Nevada is a community property state. This means that each spouse owns 50% of the property assets and debts acquired during the marriage. Upon divorce or legal separation, courts distribute these assets and debts equally between the spouses.
Community property may be divided unequally upon divorce if the married couple entered
- a Nevada prenuptial agreement or
- a marital dissolution settlement agreement.
To help you better understand Nevada’s community property laws, our Las Vegas family law attorneys discuss, below:
- 1. What is community property in Nevada?
- 2. What rights do spouses have in community property?
- 3. Is community property always split equally in a Nevada divorce?
- 4. What is separate property?
- 5. What property constitutes separate property in Nevada?
- 6. Can separate property ever become community property?
- 7. What property can be used to pay debts incurred during a marriage?
- 8. Does domestic partnership create community property rights in Nevada?
- 9. What states are community property states?
Community property is property owned equally by each spouse in a Nevada marriage.1
All property acquired by either spouse during the marriage is community property except:
- When a prenuptial agreement or other contract between the spouses states otherwise,
- When a court issues a contrary ruling, or
- When the property is the separate property of one of the spouses (as discussed in Section 5, below).2
Under Nevada state law, spouses own community property equally. During the marriage, either spouse may sell, spend or give away community property, except:
- Neither spouse may bequeath more than one-half of the community property in his or her will;
- Neither spouse may give away community property as a gift without the consent of the other spouse; and
- Neither spouse may sell any real estate that is community property unless both spouses sign the deed.3
Additionally, neither spouse may purchase community real estate unless both join in the transaction.
Community property is generally split equally in a divorce since each spouse has a half interest by default. There may be an unequal distribution of community property when:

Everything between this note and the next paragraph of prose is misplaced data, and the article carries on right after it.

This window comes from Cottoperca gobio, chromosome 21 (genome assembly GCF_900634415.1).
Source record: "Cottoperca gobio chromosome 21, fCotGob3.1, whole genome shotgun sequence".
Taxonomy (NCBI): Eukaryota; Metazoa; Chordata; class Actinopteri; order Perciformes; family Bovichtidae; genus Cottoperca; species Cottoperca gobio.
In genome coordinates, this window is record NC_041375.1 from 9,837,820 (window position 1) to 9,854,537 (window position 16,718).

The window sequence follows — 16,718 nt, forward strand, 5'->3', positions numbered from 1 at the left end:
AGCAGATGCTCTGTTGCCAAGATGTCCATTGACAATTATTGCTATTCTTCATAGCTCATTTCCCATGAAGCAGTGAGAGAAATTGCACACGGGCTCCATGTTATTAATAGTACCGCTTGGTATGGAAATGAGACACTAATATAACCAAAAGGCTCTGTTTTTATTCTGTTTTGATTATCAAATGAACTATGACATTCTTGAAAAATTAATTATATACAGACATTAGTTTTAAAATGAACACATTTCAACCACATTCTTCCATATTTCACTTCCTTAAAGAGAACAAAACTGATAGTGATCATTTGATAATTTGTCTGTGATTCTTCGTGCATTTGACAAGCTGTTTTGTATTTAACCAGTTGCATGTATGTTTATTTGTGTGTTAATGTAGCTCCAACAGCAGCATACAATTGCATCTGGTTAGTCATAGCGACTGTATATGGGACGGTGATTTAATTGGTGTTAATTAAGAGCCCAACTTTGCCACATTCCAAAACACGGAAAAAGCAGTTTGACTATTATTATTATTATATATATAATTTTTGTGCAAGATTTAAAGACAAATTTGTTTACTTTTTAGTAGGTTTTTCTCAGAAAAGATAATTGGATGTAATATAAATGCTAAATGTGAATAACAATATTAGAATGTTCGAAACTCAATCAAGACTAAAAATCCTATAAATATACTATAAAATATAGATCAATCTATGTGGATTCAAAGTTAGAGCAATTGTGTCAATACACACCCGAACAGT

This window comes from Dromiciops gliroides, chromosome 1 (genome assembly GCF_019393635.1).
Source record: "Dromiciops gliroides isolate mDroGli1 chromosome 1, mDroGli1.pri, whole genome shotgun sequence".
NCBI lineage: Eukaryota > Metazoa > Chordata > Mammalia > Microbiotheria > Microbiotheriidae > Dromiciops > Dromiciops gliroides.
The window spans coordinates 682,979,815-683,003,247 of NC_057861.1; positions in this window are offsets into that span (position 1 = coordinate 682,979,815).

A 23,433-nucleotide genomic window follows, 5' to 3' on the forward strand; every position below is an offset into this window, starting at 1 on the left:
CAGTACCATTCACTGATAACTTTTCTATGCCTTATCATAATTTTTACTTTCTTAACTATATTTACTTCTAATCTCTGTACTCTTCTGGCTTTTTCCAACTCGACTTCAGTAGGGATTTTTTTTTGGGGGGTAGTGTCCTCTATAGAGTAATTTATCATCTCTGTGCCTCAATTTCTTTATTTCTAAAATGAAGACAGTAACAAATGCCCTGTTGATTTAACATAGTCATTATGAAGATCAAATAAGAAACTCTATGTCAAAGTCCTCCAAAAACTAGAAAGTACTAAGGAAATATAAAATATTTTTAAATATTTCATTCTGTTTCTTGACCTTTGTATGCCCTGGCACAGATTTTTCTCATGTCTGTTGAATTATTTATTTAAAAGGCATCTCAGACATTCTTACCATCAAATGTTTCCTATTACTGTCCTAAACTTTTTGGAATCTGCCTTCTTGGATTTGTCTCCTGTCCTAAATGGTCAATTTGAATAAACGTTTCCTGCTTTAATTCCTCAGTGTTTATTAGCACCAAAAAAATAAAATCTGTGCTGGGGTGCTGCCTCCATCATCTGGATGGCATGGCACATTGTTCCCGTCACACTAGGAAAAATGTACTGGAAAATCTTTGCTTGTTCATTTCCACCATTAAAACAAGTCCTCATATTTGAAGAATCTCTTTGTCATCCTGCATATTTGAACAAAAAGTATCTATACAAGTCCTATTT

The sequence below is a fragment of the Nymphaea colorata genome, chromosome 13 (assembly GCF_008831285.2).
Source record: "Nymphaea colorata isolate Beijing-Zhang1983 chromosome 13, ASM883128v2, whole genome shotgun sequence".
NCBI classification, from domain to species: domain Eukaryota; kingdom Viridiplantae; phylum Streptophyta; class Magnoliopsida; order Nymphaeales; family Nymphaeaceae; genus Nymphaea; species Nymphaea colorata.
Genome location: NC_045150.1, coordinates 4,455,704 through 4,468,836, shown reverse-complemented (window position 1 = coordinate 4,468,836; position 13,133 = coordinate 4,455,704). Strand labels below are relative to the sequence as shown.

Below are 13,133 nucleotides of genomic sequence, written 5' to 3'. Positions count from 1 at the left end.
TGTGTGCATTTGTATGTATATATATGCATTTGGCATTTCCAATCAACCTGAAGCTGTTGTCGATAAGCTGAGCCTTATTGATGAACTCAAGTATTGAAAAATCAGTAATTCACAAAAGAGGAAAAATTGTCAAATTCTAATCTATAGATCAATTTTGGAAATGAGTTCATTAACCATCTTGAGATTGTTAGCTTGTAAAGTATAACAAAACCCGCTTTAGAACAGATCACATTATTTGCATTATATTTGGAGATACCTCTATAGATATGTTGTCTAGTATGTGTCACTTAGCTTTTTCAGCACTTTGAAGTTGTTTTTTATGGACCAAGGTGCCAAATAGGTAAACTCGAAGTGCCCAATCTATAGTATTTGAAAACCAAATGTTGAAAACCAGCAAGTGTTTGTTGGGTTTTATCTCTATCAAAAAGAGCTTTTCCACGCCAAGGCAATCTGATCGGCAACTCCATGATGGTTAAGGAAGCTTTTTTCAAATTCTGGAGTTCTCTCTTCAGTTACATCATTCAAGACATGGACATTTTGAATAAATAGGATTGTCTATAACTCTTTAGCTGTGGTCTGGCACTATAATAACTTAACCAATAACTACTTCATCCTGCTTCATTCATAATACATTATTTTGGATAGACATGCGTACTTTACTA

- There is a valid prenuptial agreement providing for the division of a couple’s marital assets upon divorce; or
- Before or during the divorce the couple enters into a settlement agreement regarding the division of property; or
- The divorce court finds that one of the spouses has “wasted” or “secreted” community assets.4
Example: Phil and Carla have separated and are planning to get divorced. While their divorce is pending, Phil uses $40,000 from the couple’s joint checking account to pay down his father’s mortgage.
The court finds that Phil did this in order to keep the money from Carla. Thus the court is justified in awarding an extra $40,000 of property (plus interest) to Carla.5
Separate property is property that is owned and controlled solely by one spouse. When property is separate, the other spouse has no
- interest in it or
- right to control it.6
Each spouse controls his or her own separate property. He or she can sell, give away, or otherwise dispose of any separate property without the consent of the other spouse.7
More importantly, property held as separate property is not subject to distribution between the spouses in the event of divorce. (Though it may be used for child support payments).
Absent a property agreement to the contrary, property is separate property in Nevada if:
- It was owned by a spouse before marriage, or
- It was acquired during the marriage as a gift, by inheritance, or as an award of damages for personal injury.8